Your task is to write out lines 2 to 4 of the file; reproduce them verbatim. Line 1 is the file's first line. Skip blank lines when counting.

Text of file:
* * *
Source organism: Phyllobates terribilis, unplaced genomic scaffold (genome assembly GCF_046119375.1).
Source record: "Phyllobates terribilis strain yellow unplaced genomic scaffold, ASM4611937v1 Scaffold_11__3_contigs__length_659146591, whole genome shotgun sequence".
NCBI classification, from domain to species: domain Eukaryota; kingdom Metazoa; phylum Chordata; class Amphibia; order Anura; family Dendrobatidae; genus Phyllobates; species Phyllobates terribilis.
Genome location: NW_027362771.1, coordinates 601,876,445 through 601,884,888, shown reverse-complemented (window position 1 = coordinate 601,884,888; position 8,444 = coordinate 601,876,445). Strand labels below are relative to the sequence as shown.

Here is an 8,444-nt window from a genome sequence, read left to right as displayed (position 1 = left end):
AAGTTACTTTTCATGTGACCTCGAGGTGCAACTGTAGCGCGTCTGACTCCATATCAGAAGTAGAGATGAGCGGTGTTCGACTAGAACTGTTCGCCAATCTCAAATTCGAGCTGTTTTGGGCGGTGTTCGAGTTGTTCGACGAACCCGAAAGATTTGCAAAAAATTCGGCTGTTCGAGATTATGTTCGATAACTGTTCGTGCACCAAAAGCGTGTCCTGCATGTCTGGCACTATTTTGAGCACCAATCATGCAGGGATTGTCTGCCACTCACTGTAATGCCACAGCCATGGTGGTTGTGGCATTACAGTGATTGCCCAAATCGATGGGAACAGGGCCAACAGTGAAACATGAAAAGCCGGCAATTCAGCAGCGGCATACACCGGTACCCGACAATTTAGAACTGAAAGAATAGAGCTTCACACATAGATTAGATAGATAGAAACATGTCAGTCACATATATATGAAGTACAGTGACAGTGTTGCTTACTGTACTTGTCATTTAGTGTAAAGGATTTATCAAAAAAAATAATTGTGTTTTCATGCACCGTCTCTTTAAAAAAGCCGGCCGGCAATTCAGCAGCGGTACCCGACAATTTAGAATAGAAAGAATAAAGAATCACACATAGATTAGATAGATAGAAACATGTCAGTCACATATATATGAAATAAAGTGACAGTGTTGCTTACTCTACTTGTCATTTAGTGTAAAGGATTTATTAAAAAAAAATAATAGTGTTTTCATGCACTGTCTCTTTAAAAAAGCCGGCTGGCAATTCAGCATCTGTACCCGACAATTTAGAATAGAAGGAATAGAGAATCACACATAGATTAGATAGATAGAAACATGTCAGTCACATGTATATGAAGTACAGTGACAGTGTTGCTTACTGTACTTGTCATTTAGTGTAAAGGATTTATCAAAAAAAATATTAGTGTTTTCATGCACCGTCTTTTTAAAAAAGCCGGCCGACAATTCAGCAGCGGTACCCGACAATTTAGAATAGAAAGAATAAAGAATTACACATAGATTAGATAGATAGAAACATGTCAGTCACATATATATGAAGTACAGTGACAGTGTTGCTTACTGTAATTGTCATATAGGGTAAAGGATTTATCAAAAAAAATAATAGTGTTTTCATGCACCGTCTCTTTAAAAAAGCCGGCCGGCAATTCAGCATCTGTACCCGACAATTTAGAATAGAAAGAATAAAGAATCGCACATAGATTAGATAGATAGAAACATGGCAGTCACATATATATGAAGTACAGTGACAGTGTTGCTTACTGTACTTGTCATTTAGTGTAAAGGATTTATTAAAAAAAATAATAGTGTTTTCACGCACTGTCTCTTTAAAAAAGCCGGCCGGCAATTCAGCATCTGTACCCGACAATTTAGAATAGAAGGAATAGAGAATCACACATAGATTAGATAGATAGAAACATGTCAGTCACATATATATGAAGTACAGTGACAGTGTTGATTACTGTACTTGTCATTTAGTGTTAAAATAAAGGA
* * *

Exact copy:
Source record: "Phyllobates terribilis strain yellow unplaced genomic scaffold, ASM4611937v1 Scaffold_11__3_contigs__length_659146591, whole genome shotgun sequence".
NCBI classification, from domain to species: domain Eukaryota; kingdom Metazoa; phylum Chordata; class Amphibia; order Anura; family Dendrobatidae; genus Phyllobates; species Phyllobates terribilis.
Genome location: NW_027362771.1, coordinates 601,876,445 through 601,884,888, shown reverse-complemented (window position 1 = coordinate 601,884,888; position 8,444 = coordinate 601,876,445). Strand labels below are relative to the sequence as shown.